Updated: Apr 24
Text: F.B.P. Tune: Scotch/American
1. Jerusalem, my happy home, When shall I come to thee? When shall my sorrows have an end? Thy joys when shall I see? 2. O happy harbor of the saints, O sweet and pleasant soil! In thee no sorrow may be found, No grief, no care, no toil 3. Thy gardens and thy gallant walks Continually are green; There grow such sweet and pleasant flow’rs As nowhere else are seen. 4. There trees forevermore bear fruit And evermore do spring; There evermore the angels sit And evermore do sing! 5. Jerusalem, Jerusalem, God grant that I may see Thy endless joy, and of the same Partaker ever be!
“Grindal,” he boomed, “have you ever had a moment?” Leland B. Sateren, the Augsburg choral director, wanted to know. He explained: Once he had been at an abbey for a festival worship service and he was so taken with the music and the sanctuary that while he was looking around in awe he tripped over the monk genuflecting in front of him.( Low church meet high church!) A moment.
I knew exactly what he meant. I had had such a moment when I first heard this song. It was at the Augsburg Freshmen banquet; we were favored with a solo by the star baritone of the choir. He sang “Jerusalem, My Happy Home.” It stopped me. A moment.
The one thing about musical moments is that they return when you hear the music again. The Augsburg Choir sang this on our six-week tour through Norway, Denmark and Germany in 1965. All of those people and places flood back over me subliminally when the music begins.
This hymn has an unclear origin. Scholars think it comes from 16th century English poets versifying The Meditations of St. Augustine, but they are not quite sure who and when. There are many stanzas, and at least two versions, one Catholic, which includes verses to Mary, and one Protestant. Not only is the music beautiful, the text is worthy of the best of the English Renaissance, which is high praise indeed. For good reason the producers in the television series,The Tudors, had a version of it composed as soundtrack music.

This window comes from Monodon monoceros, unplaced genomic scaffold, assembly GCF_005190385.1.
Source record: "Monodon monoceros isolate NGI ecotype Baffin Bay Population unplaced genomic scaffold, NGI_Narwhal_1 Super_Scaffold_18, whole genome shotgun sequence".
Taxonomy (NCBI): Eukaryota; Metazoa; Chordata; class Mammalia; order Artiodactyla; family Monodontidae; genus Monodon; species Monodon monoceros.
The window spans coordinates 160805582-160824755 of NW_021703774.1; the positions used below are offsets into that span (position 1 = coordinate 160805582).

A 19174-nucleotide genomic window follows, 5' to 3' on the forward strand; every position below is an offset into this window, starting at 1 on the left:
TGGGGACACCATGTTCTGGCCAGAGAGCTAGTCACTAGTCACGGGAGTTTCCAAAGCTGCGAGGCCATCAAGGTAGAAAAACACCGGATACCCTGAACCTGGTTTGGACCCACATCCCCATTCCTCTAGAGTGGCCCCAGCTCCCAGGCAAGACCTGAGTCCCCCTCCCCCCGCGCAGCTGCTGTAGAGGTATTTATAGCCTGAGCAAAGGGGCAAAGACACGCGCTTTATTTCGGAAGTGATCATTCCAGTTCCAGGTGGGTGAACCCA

The images for Jerusalem--heaven--are concrete and rapturous. The singer is filled with longing for this place beyond compare. After we see these pictures of the new Jerusalem, we long to go there as well. We really do not have any idea what eternity will be like, but these pictures try to express for us, in terms of what we know, something we cannot know in this life. As Paul says, now we see in part, but then we will know fully. (1 Corinthians 13:12.)
Heaven is like what we love most: eternal springtime, a fresh garden where one can walk on gallant (stately) paths. Just saying “Thy gardens and thy gallant walks/Continually are green” moves one toward the inexpressible.
The past year I have written 366 sonnets on Jesus. Toward the middle of the year, I became overwhelmed with the presence of Christ all around me, living in another dimension, one I could only catch glimpses of now and then.
When people scoff at the notion of heaven because they cannot see it, I am always mystified. We cannot see it because it is beyond our senses. Faith is the evidence of things unseen. But occasionally you glimpse a ray of its glory. It draws you forward into endless light where all will be understood and known. As William Cowper once wrote, "Sometimes a light surprises a Christian when he/she sings." Amen!
The English text has been attributed to B.F.P. whom nobody knows, quite, but assumes he lived in 16th century England.
The tune is by anonymous. A Scotch folk tune, it was brought to America where it became the sound of American folk music. It was used in the most American of traditions: the shape note singing books, or the fasola books, in which people would learn to read music by learning which shape meant which interval. (see above) They would sit in their sections, soprano, alto, tenor, bass, in a square and sing first the intervals and then the words. They gathered for huge revival meetings in the piney woods of the south. Peter Cartwright, the Methodist circuit rider, upon nearing these events, said it sounded like thousands of bees buzzing. They at first may sound harsh. But after your ear gets used to it, you may thrill to the rough sounds and think of how the faith was passed down from generation to generation as children sat with their parents and grandparents beating out these tunes which seem to rise out of the ground up to heaven. For a wonderful documentary on the Sacred Harp tradition see Awake, My Soul: The Story of the Sacred Harp.
Concordia Publishing House
Augsburg Choir/the soloist I heard/a bit scratchy and old monophonic
The way it sounded in the shape note tradition/bad recording
Catholic congregation/Proulx arrangement
The Tudors movie soundtrack